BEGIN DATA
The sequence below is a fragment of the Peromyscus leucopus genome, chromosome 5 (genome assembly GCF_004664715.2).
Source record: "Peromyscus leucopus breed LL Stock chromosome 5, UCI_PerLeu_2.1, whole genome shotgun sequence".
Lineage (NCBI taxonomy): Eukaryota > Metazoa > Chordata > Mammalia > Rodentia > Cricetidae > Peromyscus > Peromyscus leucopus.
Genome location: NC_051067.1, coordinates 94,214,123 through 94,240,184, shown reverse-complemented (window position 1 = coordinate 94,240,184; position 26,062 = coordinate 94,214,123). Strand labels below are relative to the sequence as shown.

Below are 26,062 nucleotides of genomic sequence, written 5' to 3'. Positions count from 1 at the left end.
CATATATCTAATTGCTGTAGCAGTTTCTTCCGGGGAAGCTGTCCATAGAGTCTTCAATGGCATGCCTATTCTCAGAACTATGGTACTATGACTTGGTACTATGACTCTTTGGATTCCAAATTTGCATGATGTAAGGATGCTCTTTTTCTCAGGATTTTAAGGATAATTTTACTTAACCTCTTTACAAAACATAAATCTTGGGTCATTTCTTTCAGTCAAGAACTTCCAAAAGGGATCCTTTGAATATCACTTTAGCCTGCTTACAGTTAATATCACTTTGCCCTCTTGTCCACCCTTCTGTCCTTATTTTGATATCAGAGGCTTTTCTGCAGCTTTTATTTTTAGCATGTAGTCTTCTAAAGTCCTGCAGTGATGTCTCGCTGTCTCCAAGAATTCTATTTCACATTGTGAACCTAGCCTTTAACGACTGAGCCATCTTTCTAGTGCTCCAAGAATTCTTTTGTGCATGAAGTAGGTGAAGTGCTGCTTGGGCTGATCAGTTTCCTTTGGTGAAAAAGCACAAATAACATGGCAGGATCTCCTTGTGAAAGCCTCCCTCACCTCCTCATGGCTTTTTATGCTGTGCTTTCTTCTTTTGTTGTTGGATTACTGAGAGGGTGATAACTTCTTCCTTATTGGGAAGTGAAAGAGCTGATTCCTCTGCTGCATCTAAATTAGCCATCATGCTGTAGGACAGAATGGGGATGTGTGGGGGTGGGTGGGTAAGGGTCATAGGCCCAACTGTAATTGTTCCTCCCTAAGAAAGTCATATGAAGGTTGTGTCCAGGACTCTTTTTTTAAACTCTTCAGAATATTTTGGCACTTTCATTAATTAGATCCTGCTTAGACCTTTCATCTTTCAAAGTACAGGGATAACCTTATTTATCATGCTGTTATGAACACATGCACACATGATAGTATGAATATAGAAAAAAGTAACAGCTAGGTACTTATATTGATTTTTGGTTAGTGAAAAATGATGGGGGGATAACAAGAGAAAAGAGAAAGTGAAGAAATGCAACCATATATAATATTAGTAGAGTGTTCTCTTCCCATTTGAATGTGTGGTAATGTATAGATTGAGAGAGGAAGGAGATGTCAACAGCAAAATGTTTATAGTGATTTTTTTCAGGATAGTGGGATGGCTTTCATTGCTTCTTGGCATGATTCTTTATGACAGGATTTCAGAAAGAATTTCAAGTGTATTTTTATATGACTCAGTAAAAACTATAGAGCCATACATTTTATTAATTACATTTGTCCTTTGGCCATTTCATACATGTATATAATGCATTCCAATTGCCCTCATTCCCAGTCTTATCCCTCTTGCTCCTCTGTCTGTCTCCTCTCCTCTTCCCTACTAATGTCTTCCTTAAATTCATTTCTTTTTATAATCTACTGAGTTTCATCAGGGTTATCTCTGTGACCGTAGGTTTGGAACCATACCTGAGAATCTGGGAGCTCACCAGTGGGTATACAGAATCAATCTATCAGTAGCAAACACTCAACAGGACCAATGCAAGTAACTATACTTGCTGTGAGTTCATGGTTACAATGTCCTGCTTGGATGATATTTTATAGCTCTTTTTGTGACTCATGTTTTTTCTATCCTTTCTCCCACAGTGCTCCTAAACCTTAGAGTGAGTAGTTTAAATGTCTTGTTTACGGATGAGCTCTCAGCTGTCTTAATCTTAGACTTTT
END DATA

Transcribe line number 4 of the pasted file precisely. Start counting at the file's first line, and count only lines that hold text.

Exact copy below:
Genome location: NC_051067.1, coordinates 94,214,123 through 94,240,184, shown reverse-complemented (window position 1 = coordinate 94,240,184; position 26,062 = coordinate 94,214,123). Strand labels below are relative to the sequence as shown.